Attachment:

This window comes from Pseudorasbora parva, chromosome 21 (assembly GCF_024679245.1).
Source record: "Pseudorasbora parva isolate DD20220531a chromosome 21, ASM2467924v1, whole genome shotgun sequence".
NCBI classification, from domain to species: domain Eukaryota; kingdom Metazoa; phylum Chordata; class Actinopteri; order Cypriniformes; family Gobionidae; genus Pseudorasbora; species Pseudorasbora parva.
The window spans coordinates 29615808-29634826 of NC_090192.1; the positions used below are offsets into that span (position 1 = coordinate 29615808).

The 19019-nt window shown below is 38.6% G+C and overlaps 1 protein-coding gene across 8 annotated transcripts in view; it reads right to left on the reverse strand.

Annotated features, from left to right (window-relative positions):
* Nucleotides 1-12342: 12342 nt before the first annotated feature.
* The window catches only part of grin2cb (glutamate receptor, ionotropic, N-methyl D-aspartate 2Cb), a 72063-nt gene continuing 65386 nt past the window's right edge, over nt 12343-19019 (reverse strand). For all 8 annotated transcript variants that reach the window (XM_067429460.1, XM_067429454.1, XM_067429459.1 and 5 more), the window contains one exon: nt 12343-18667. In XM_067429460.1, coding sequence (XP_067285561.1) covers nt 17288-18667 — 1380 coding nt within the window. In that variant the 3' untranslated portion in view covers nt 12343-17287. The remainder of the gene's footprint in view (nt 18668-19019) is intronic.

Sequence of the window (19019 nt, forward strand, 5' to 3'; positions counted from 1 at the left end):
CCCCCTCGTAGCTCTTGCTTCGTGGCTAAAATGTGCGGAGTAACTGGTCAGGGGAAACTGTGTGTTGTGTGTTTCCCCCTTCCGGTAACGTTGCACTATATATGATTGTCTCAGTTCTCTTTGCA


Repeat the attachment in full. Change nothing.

This window comes from Pseudorasbora parva, chromosome 21 (assembly GCF_024679245.1).
Source record: "Pseudorasbora parva isolate DD20220531a chromosome 21, ASM2467924v1, whole genome shotgun sequence".
NCBI classification, from domain to species: domain Eukaryota; kingdom Metazoa; phylum Chordata; class Actinopteri; order Cypriniformes; family Gobionidae; genus Pseudorasbora; species Pseudorasbora parva.
The window spans coordinates 29615808-29634826 of NC_090192.1; the positions used below are offsets into that span (position 1 = coordinate 29615808).

The 19019-nt window shown below is 38.6% G+C and overlaps 1 protein-coding gene across 8 annotated transcripts in view; it reads right to left on the reverse strand.

Annotated features, from left to right (window-relative positions):
* Nucleotides 1-12342: 12342 nt before the first annotated feature.
* The window catches only part of grin2cb (glutamate receptor, ionotropic, N-methyl D-aspartate 2Cb), a 72063-nt gene continuing 65386 nt past the window's right edge, over nt 12343-19019 (reverse strand). For all 8 annotated transcript variants that reach the window (XM_067429460.1, XM_067429454.1, XM_067429459.1 and 5 more), the window contains one exon: nt 12343-18667. In XM_067429460.1, coding sequence (XP_067285561.1) covers nt 17288-18667 — 1380 coding nt within the window. In that variant the 3' untranslated portion in view covers nt 12343-17287. The remainder of the gene's footprint in view (nt 18668-19019) is intronic.

Sequence of the window (19019 nt, forward strand, 5' to 3'; positions counted from 1 at the left end):
CCCCCTCGTAGCTCTTGCTTCGTGGCTAAAATGTGCGGAGTAACTGGTCAGGGGAAACTGTGTGTTGTGTGTTTCCCCCTTCCGGTAACGTTGCACTATATATGATTGTCTCAGTTCTCTTTGCA